The Labour party in the United Kingdom (UK) is willing to take a tough stance by banning the use of credit cards in gambling. This is a potential move that the party believes would significantly address the growing concerns of gambling addiction in the UK.
The move will affect billions of pounds of transactions a year with operators saying that up to 20% of their deposit transactions are made via credit cards.
This amounts to £8.6 billion out of the £46 billion annual deposits, as reported by the UK Gambling Commission (UKGC).
Tony Blair’s government in 2007 had eased up gambling regulations in the UK sparking widespread criticism.
Campaigners and some Labour politicians such as Harriet Harman MP and former Home Secretary David Blunkett have come out and said that the government made a wrong decision by liberalizing gambling laws.
Labour conducted a year-long review of its position on gambling, spearheaded by Deputy Leader Tom Watson and Shadow Health and Social Care Secretary Jon Ashworth. The list of proposals to curb gambling addiction in the UK includes a total ban on credit card betting.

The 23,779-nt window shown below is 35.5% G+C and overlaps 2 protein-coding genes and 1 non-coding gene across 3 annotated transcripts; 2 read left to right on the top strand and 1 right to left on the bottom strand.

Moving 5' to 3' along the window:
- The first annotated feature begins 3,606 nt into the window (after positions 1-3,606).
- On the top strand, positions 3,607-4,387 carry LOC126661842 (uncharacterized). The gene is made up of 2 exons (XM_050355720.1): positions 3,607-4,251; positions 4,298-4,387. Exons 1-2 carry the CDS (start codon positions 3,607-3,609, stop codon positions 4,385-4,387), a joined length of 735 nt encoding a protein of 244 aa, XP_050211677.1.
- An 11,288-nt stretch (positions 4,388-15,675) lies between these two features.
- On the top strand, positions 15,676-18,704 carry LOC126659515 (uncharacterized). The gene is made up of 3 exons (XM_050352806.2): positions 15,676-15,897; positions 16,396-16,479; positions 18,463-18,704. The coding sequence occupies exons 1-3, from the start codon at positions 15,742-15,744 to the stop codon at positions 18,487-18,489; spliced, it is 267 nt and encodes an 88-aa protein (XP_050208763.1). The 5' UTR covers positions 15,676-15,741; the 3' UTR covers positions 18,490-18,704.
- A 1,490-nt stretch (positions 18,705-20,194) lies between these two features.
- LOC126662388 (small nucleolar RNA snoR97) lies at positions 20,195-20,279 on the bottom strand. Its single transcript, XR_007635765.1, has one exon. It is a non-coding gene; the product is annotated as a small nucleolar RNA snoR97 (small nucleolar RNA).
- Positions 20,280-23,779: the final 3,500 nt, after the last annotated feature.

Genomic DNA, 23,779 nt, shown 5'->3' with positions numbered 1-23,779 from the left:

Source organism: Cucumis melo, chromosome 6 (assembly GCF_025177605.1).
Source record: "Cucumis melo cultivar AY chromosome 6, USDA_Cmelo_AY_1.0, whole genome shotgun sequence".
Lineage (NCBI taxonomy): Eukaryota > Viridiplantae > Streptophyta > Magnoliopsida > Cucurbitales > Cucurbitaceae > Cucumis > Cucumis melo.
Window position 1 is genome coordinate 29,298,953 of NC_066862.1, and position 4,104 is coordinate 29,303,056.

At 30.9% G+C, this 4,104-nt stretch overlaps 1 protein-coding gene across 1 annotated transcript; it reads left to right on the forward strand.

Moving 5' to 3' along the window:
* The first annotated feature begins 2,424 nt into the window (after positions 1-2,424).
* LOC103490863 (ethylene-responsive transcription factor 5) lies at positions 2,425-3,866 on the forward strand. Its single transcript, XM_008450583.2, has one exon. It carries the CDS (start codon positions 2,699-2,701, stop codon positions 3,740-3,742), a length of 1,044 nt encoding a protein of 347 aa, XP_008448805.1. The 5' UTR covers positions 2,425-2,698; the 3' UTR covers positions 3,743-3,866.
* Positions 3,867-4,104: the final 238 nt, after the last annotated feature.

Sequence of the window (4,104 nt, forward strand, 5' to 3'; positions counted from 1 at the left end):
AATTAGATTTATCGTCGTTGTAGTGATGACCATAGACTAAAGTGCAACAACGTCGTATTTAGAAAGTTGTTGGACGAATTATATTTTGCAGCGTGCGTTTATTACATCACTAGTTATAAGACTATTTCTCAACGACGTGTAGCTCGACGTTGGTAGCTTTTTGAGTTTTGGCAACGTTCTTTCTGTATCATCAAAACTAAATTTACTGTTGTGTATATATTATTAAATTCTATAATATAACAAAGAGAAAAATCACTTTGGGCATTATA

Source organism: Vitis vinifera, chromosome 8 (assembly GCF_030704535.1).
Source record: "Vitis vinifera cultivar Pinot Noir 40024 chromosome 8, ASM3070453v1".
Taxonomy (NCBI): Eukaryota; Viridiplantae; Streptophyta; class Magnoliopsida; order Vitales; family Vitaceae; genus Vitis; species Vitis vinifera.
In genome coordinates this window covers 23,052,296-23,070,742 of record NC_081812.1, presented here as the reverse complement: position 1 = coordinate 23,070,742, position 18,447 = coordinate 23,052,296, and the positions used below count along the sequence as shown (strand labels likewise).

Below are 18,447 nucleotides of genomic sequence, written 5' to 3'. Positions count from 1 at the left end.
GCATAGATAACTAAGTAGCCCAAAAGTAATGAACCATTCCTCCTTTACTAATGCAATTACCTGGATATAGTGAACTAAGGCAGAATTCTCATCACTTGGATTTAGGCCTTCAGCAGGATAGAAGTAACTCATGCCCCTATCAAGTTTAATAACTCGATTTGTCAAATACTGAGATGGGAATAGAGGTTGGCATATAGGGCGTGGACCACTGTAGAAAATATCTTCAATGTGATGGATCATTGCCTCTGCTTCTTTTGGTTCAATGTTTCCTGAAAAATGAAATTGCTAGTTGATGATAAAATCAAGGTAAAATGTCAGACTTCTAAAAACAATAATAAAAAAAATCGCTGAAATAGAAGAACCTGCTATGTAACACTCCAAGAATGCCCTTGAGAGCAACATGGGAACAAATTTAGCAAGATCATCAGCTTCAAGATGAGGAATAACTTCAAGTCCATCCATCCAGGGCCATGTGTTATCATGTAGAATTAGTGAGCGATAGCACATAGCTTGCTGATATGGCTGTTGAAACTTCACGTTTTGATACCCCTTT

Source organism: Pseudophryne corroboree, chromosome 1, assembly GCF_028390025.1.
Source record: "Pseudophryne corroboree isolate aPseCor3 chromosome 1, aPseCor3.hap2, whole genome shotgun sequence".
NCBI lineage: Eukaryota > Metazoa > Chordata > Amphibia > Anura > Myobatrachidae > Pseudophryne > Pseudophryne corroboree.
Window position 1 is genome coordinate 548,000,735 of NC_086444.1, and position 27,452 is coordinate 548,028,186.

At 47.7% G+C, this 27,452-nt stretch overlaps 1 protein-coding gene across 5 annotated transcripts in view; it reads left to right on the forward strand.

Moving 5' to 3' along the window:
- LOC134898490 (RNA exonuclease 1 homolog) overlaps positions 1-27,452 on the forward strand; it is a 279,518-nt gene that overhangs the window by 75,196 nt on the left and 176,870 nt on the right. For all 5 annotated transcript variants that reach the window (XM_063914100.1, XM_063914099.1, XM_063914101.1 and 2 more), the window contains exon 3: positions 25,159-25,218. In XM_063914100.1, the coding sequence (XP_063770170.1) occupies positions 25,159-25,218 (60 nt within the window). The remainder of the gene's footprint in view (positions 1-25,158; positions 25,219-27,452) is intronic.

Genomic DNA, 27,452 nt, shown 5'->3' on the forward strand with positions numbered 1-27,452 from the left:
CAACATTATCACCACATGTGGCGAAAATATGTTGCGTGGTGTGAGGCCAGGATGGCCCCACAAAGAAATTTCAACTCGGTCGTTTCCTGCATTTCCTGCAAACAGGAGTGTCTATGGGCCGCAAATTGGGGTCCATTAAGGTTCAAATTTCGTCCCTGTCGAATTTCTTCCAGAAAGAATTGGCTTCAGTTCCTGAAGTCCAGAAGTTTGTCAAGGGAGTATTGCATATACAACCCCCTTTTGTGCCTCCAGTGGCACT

Gambling Addiction Epidemic Must Be Addressed
Labour Deputy Leader Tom Watson said there is a hidden gambling addiction epidemic in the country, but laws are too soft and victims don’t receive much-needed help and support. There has been a consistent rise in the number of problem gamblers in the country which is now estimated to be around 430,000 and growing.
Watson was very outspoken and said that betting through the use of credit cards entices people to bet more than they can afford, putting gamblers in ever greater debt and posing potential risks to gambling addicts in particular.
Gambling Advert Limitations A Must
The UKGC has stepped up efforts in the last 18 months to address problem gambling concerns. One of the issues that has been put under the spotlight is the number of gambling adverts connected to live sport. Calls to limit the number of gambling ads on TV have been backed by industry leaders, including Richard Flint, Chief Executive of Sky Betting, as well as the William Hill CEO Philip Bowcock.
Gambling companies may also soon face a mandatory levy on their revenue which will be allocated for education, treatment and research. A voluntary donation system for gambling firms is currently active, but some companies are failing to contribute. Full details of the detailed review will be published before the end of this week.